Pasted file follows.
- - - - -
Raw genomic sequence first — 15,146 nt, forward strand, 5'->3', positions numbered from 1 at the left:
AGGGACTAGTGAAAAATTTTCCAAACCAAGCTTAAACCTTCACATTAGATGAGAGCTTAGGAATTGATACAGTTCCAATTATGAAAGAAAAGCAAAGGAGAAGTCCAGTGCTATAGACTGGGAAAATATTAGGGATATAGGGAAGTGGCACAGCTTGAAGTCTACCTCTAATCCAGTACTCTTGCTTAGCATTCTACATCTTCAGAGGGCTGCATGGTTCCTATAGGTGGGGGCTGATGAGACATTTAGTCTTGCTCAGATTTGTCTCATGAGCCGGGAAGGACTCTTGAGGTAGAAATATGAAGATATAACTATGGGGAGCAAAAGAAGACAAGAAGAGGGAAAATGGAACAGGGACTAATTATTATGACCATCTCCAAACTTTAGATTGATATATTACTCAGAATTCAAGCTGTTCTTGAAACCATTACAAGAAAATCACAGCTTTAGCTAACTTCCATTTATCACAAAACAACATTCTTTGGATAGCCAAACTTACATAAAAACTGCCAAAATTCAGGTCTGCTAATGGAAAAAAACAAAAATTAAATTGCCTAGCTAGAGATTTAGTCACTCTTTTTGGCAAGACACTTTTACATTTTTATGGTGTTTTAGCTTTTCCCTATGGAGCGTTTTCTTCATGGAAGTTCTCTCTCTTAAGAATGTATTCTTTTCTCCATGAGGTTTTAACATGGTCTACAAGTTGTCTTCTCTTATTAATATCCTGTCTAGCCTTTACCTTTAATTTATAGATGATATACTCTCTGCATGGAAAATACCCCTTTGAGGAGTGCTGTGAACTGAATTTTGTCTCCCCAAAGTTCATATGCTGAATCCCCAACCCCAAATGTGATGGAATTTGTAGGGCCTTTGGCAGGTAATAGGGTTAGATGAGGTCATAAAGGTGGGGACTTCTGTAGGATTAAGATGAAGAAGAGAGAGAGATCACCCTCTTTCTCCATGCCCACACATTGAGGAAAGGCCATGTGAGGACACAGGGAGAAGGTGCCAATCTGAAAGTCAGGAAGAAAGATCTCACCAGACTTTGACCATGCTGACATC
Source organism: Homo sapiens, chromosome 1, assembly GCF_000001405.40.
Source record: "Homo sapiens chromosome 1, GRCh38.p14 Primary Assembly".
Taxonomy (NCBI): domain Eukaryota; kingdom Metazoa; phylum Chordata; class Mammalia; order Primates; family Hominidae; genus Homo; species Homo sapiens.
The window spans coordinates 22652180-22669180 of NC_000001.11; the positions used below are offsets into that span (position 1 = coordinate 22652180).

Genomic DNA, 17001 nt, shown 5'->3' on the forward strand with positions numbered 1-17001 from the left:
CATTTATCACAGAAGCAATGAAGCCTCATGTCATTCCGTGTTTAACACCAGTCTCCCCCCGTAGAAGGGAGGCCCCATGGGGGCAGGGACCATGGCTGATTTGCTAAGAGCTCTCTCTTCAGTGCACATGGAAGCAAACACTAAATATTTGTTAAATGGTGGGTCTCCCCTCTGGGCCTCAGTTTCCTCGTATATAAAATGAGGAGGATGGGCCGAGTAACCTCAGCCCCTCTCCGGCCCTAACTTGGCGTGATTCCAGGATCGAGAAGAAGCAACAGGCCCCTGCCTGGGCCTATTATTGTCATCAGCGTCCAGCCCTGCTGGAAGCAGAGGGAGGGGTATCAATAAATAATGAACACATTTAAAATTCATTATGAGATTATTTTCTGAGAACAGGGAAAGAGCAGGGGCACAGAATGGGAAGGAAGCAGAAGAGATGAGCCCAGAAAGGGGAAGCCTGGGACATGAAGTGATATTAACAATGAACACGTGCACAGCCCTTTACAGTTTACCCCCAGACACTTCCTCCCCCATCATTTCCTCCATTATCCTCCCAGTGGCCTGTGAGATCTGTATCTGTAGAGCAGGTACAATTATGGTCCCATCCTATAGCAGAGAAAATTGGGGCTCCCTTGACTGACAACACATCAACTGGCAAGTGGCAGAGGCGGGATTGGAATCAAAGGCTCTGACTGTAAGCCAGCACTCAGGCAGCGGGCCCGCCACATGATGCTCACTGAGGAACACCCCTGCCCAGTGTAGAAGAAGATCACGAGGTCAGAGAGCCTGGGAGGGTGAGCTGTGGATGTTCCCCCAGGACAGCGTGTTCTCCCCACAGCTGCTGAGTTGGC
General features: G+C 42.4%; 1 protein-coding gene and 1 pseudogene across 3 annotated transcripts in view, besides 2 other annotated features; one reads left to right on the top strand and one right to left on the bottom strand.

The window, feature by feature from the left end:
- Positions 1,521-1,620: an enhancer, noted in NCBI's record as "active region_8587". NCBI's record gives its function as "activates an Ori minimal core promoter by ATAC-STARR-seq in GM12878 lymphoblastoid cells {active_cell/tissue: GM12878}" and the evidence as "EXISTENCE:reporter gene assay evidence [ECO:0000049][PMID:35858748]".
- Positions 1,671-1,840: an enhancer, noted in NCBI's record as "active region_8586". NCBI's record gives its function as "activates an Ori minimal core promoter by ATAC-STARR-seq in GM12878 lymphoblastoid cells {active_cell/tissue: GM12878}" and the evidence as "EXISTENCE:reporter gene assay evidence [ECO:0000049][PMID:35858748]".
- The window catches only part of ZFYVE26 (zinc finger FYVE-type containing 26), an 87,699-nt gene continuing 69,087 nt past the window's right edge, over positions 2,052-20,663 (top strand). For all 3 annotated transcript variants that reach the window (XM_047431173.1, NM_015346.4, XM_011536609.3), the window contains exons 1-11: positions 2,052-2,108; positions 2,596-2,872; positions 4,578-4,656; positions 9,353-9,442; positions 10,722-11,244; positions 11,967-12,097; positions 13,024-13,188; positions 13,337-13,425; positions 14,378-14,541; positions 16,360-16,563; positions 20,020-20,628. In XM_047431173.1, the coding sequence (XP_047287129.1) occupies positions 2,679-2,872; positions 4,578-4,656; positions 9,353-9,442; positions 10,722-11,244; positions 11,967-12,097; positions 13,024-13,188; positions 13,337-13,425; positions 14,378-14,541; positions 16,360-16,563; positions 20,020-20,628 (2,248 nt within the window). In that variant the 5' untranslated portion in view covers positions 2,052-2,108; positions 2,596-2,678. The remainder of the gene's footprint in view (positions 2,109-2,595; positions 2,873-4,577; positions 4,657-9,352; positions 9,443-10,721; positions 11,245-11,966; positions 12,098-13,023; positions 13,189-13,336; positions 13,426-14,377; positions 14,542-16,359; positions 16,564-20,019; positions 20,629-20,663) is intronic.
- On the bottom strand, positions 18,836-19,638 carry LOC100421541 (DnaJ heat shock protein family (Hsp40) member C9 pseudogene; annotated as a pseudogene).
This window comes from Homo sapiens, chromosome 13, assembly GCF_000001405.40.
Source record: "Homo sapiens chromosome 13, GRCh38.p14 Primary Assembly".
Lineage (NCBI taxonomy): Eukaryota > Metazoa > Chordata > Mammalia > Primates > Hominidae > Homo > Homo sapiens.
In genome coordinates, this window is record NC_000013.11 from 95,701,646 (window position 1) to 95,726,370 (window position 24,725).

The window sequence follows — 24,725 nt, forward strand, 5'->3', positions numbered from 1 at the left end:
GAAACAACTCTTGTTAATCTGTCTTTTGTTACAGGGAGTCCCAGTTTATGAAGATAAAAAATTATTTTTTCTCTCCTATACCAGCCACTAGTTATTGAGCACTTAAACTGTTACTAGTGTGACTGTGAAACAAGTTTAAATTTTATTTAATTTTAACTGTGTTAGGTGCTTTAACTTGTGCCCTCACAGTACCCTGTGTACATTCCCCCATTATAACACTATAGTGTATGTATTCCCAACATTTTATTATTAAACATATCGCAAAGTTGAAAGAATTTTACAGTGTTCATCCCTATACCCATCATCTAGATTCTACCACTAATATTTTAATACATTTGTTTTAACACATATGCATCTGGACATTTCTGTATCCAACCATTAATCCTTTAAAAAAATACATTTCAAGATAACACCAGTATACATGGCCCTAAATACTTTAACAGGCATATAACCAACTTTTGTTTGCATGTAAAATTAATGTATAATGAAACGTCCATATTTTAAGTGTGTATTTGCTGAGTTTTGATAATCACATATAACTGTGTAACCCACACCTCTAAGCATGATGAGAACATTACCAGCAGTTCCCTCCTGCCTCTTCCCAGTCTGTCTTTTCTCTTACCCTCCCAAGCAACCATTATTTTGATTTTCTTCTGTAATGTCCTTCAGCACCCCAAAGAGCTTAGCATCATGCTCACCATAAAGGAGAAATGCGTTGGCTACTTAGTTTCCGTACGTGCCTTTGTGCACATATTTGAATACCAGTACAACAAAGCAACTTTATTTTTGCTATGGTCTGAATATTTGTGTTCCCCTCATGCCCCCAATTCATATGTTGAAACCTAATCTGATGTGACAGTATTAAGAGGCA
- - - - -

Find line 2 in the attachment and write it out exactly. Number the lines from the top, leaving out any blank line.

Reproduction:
AGGGACTAGTGAAAAATTTTCCAAACCAAGCTTAAACCTTCACATTAGATGAGAGCTTAGGAATTGATACAGTTCCAATTATGAAAGAAAAGCAAAGGAGAAGTCCAGTGCTATAGACTGGGAAAATATTAGGGATATAGGGAAGTGGCACAGCTTGAAGTCTACCTCTAATCCAGTACTCTTGCTTAGCATTCTACATCTTCAGAGGGCTGCATGGTTCCTATAGGTGGGGGCTGATGAGACATTTAGTCTTGCTCAGATTTGTCTCATGAGCCGGGAAGGACTCTTGAGGTAGAAATATGAAGATATAACTATGGGGAGCAAAAGAAGACAAGAAGAGGGAAAATGGAACAGGGACTAATTATTATGACCATCTCCAAACTTTAGATTGATATATTACTCAGAATTCAAGCTGTTCTTGAAACCATTACAAGAAAATCACAGCTTTAGCTAACTTCCATTTATCACAAAACAACATTCTTTGGATAGCCAAACTTACATAAAAACTGCCAAAATTCAGGTCTGCTAATGGAAAAAAACAAAAATTAAATTGCCTAGCTAGAGATTTAGTCACTCTTTTTGGCAAGACACTTTTACATTTTTATGGTGTTTTAGCTTTTCCCTATGGAGCGTTTTCTTCATGGAAGTTCTCTCTCTTAAGAATGTATTCTTTTCTCCATGAGGTTTTAACATGGTCTACAAGTTGTCTTCTCTTATTAATATCCTGTCTAGCCTTTACCTTTAATTTATAGATGATATACTCTCTGCATGGAAAATACCCCTTTGAGGAGTGCTGTGAACTGAATTTTGTCTCCCCAAAGTTCATATGCTGAATCCCCAACCCCAAATGTGATGGAATTTGTAGGGCCTTTGGCAGGTAATAGGGTTAGATGAGGTCATAAAGGTGGGGACTTCTGTAGGATTAAGATGAAGAAGAGAGAGAGATCACCCTCTTTCTCCATGCCCACACATTGAGGAAAGGCCATGTGAGGACACAGGGAGAAGGTGCCAATCTGAAAGTCAGGAAGAAAGATCTCACCAGACTTTGACCATGCTGACATC